“Good afternoon officer,” James spoke to the police officer behind the counter.

“How may I help you?” The policeman did not spare him a glance as he continued to scribble into his notepad.

“I want to see the D.P.O.” The policeman raised his head to look at the stranger who had been speaking to him.

“You said what?”

“I want to see the D.P.O.”

“E no dey.”

James smiled as he dipped his hands into his pocket.

“Haba, no be to see him talk small?” James shook the policeman with his right hand containing five hundred naira.

“Now you’re talking. Why you wan see am?” The policeman raised his eyebrows.

James almost rolled his eyes up, he thought the bribe would be enough but at this point it was wise to go straight to the point.

“There’s this case of Ann Okoye. I want to meet the detective in-charge.”

“Oga, make I no lie give you, no detective dey work on top the case. E get report wey we write down sha. You wan see am?”

Why did I ever think they will do things right? Dear God, please help me.

“Okay, bring the report let me read.”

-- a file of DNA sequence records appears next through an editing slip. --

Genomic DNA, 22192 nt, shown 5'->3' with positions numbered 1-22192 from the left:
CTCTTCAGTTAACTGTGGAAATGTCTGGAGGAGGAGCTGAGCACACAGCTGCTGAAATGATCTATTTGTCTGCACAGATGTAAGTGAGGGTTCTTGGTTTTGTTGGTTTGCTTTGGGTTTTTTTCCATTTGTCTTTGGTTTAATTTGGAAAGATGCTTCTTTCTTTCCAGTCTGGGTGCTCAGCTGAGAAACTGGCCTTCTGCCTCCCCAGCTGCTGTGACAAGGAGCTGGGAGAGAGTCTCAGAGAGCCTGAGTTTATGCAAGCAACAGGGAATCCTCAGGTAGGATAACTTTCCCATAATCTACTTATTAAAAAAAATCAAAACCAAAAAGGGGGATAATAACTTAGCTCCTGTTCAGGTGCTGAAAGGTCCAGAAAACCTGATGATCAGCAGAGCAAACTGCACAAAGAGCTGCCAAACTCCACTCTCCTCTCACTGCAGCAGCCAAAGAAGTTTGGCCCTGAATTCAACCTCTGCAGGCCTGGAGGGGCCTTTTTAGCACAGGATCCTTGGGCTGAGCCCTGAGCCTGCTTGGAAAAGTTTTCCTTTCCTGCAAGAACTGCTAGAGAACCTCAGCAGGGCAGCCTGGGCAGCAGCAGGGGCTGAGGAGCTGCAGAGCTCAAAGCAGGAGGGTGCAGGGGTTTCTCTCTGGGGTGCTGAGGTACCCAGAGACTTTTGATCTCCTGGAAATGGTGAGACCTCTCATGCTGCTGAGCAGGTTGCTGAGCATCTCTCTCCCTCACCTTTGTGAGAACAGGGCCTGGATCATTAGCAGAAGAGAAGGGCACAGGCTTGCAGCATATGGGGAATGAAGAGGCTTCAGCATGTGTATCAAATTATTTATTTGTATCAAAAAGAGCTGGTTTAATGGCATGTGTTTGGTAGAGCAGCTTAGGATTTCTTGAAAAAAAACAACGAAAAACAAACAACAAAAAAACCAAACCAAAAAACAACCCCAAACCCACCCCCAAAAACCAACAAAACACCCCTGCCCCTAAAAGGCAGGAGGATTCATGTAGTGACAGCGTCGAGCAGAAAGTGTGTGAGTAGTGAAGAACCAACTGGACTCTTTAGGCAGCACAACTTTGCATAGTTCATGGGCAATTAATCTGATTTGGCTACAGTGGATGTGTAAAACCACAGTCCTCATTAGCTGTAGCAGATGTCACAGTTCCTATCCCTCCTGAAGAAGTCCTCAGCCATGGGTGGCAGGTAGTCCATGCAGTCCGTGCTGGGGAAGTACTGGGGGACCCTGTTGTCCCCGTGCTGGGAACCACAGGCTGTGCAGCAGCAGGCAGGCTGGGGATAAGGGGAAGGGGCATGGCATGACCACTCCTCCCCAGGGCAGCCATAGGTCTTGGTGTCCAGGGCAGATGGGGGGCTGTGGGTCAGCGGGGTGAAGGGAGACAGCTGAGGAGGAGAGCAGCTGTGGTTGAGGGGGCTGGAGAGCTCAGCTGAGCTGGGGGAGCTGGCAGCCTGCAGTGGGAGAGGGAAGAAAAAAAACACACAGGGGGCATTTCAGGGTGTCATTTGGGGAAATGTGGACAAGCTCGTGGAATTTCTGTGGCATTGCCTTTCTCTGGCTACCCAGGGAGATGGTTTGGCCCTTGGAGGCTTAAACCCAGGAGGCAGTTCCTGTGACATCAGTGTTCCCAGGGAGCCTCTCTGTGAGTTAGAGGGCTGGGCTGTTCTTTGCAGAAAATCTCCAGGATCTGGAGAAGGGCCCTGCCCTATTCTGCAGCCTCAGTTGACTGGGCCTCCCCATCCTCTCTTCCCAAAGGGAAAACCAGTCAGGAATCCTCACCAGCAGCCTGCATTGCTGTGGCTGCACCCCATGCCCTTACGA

“No be like that o, Oga, no be like that na. You suppose understand how logistics and procedure dey for this station?”

James put his hand into his pocket and gave him a thousand naira.

“Ehen, Oga, you sabi. Follow me.”

The policeman took him into a room close to the reception. The room had so many files. James sneezed.

“Sorry o!” The policeman said as he began to shuffle through the files on the shelf.

James sneezed again. This time the sneeze came out muffled as he had his face towel covering his mouth.

“It’s dusty here.”

The policeman paid him no mind.

“Na the file be this.” He stretched the file to James. James snatched it out of his hand and opened it with an urgency that would put the devil to shame.

“Oga take am easy, abeg no tear the report.”

James nodded and dismissed the policeman with a wave of his hand.

“You have five minutes,” the policeman said glancing at the worn leather wristwatch.


Ann Okoye died of gunshots from a .38 special bullet, this means the 9mm pistol was the weapon. The bullet went through her right atrium.

Investigation on this is ongoing.

“Bull shit! Bull shit! I need to get out of here.”